CE mark approval has been granted for the Valiant Navion thoracic stent graft system (Medtronic) for the minimally invasive repair of all lesions of the descending thoracic aorta, including thoracic aortic aneurysms (TAA), blunt traumatic aortic injuries (BTAI), penetrating atherosclerotic ulcers (PAU), intramural hematomas (IMH), and type B aortic dissections (TBAD). This follows the recent US FDA approval of the Valiant Navion system.
“In clinical practice we often see patients with a wide range of thoracic aortic anatomies. For example, TEVAR in females doubles the risk of needing an adjunctive iliac access procedure, which can potentially add risk, time, and cost to the procedure,” says Fabio Verzini, associate professor of Vascular Surgery, University of Turin, Italy and European principal investigator for the Valiant Navion IDE study. “The approval of Valiant Navion gives us the ability to broaden the treatable patient population with thoracic aortic disease, including more female patients and those who were previously considered ineligible for TEVAR with a percutaneous approach.”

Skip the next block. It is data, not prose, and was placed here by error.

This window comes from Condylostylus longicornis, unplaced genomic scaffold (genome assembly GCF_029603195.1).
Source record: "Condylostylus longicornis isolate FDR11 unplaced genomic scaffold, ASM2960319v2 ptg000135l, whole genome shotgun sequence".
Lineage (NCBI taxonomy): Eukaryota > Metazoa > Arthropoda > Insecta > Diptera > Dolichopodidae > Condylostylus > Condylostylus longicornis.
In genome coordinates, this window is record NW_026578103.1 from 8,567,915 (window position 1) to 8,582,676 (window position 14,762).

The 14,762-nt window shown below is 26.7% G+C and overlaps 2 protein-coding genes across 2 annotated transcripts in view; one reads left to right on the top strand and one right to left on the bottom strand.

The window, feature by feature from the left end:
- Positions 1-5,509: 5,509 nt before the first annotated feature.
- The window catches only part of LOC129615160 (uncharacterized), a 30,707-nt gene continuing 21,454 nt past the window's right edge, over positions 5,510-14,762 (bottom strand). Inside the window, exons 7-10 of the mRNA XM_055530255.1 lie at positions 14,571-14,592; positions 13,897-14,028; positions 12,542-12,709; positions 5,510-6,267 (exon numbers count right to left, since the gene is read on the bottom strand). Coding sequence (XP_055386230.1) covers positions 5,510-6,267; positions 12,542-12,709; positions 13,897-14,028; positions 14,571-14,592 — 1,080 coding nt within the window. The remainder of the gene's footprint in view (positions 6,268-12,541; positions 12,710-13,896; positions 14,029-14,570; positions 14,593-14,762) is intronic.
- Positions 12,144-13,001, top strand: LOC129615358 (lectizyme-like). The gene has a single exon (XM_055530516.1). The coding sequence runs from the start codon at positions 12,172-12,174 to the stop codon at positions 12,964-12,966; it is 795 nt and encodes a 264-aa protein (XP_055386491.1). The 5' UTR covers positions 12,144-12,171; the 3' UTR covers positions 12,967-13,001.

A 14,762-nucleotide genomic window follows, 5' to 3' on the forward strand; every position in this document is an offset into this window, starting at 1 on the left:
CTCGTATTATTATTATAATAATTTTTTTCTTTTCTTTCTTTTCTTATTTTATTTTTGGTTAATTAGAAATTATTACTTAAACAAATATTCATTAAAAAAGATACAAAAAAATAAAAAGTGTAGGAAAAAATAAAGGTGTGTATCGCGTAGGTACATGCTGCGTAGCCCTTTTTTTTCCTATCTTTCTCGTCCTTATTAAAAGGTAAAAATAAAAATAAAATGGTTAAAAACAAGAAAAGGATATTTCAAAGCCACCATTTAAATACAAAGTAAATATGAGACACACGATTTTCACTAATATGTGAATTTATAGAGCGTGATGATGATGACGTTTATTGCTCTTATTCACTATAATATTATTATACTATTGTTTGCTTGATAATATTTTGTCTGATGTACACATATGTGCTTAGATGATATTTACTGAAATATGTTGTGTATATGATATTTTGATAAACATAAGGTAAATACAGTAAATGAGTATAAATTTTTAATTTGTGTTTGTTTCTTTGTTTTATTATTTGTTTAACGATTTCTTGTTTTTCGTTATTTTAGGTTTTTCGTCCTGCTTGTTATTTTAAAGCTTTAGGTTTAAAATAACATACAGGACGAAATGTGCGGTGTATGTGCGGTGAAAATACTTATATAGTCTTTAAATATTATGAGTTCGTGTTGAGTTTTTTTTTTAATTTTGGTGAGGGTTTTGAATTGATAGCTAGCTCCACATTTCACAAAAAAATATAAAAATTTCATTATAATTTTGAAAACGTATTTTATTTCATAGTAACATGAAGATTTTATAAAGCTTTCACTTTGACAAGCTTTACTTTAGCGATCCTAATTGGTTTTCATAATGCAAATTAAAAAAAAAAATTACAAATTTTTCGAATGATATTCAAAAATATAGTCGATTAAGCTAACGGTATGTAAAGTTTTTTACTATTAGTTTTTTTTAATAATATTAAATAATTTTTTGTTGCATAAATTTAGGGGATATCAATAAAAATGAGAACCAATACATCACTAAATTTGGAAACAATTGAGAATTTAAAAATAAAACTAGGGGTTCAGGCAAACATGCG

Medtronic says that the Valiant Navion system is a lower-profile evolution of the market-leading Valiant Captivia thoracic stent graft system, which has treated more than 100,000 patients globally. Valiant Navion is built on the design philosophy of the Valiant Captivia system for improved performance and increased patient applicability. The system also features the CoveredSeal (proximal covered) and FreeFlo (proximal bare metal) stent configurations—both with tip-capture accuracy, providing physicians with two graft options to treat varying patient anatomies and pathologies.
Approval was based on 30-day primary endpoint analysis of 87 patients consecutively enrolled in the international, multicentre, prospective investigational device exemption (IDE) study analysing the safety and efficacy of Valiant Navion in patients with TAA and PAU. The results demonstrated efficacy in both FreeFlo and CoveredSeal configurations, with no instances of access or deployment failures at implant in the full study cohort. Through 30 days, data showed low rates of peri-operative mortality at 2.3% and secondary procedures at 2.3%. The rate of Type Ia endoleaks was 1.2% at one-month imaging follow-up.